For Dutch photographer Maurice Mikkers, everyday painkillers hold a story. "But most of these stories are of course not happy stories." he writes at the start of his "Micrograph Stories" series on Medium.
After using his camera to tell stories about huge beer festivals in the Netherlands, kitesurfing off the coast of Western Sahara, a start-up in South Korea and more, Mikkers found himself homebound and sick. Unable to do his normal work, he recalled a source of inspiration from before his professional photography career.
Mikkers had worked as a Medical Laboratory Analyst for the National Institute for Public Health and the Environment, where he was entraced by the beauty the microscope revealed. He writes:
So I started to build a setup that would enable me to go back to this “happy place." Getting to know the world in a different way, by using things we “consume” in our “daily” life, but putting them underneath a microscope. Creating images “from another world” with a different perspective. Where structures, shapes, patterns, details, colors an many other things will (hopefully) make you look astonished.
The painkillers in his medicine cabinet were the first subjects to fall under scope and lens, but he also branched out to find the intricacy in crystalized tears (a consequence of pain and coping), other prescription medicines, food additives and recreational drugs.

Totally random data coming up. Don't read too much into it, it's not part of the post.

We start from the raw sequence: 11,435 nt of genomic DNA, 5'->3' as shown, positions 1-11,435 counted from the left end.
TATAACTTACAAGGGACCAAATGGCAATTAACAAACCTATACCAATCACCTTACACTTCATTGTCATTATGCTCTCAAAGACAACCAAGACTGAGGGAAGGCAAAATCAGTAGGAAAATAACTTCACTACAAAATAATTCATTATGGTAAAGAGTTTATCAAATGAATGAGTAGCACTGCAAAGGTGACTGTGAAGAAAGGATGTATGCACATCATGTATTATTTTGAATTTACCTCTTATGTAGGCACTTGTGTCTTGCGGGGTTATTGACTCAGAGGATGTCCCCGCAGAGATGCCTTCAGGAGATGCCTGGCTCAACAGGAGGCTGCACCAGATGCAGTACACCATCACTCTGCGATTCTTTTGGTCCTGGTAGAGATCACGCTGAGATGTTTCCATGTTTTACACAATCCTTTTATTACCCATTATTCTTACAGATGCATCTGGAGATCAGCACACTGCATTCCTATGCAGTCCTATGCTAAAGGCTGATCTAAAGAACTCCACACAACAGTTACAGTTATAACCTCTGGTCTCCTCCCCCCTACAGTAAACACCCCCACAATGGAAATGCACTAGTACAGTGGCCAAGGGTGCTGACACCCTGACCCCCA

The work first requires Mikkers to crush each substance into a powder, dissolve it in water and finally air dry to get the intricate crystals, reports Brandon Seibel for Vantage. Seibel writes:
Throughout, the entire workflow, Mikkers adheres to something akin to rigorous scientific method — samples are tracked in Excel. Meticulous notes are kept. Control groups are maintained. Like all good science, he wants to be able to repeat the process and, hopefully, the results.
“It is mind-blowing to see crystals form live in front of you on a microscopic scale, like when I was using Tartaric acid for the first time,” he says.
The results aren’t only beautiful but also represent a reblossoming of Mikkers’ passion for his work. “Being sick gave me the time and opportunity to rethink who I am and where I wanted to go. A recap and rethinking of the last few years was a good thing to do, and needed after years of commissioned work,” he tells Vantage. “I came to the conclusion that the combination of my previous studies and today’s passions needed to be combined.”